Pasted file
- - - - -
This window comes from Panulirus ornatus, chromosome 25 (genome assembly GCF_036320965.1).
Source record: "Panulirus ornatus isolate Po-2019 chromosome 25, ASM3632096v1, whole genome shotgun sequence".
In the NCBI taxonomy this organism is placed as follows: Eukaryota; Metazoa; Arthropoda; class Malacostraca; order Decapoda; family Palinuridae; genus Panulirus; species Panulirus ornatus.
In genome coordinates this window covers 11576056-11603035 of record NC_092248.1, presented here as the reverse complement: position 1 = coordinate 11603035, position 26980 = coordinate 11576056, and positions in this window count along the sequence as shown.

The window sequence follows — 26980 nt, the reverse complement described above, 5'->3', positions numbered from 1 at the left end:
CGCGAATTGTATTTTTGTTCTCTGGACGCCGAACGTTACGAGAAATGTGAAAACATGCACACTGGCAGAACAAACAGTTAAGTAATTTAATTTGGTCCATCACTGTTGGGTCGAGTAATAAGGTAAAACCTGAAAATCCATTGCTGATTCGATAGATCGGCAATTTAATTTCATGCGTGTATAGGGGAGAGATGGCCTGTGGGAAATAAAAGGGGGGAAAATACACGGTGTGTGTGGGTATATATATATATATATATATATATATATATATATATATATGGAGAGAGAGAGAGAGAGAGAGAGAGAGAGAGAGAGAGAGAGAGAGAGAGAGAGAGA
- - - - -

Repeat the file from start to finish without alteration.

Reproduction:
This window comes from Panulirus ornatus, chromosome 25 (genome assembly GCF_036320965.1).
Source record: "Panulirus ornatus isolate Po-2019 chromosome 25, ASM3632096v1, whole genome shotgun sequence".
In the NCBI taxonomy this organism is placed as follows: Eukaryota; Metazoa; Arthropoda; class Malacostraca; order Decapoda; family Palinuridae; genus Panulirus; species Panulirus ornatus.
In genome coordinates this window covers 11576056-11603035 of record NC_092248.1, presented here as the reverse complement: position 1 = coordinate 11603035, position 26980 = coordinate 11576056, and positions in this window count along the sequence as shown.

The window sequence follows — 26980 nt, the reverse complement described above, 5'->3', positions numbered from 1 at the left end:
CGCGAATTGTATTTTTGTTCTCTGGACGCCGAACGTTACGAGAAATGTGAAAACATGCACACTGGCAGAACAAACAGTTAAGTAATTTAATTTGGTCCATCACTGTTGGGTCGAGTAATAAGGTAAAACCTGAAAATCCATTGCTGATTCGATAGATCGGCAATTTAATTTCATGCGTGTATAGGGGAGAGATGGCCTGTGGGAAATAAAAGGGGGGAAAATACACGGTGTGTGTGGGTATATATATATATATATATATATATATATATATATATATATGGAGAGAGAGAGAGAGAGAGAGAGAGAGAGAGAGAGAGAGAGAGAGAGAGAGAGAGA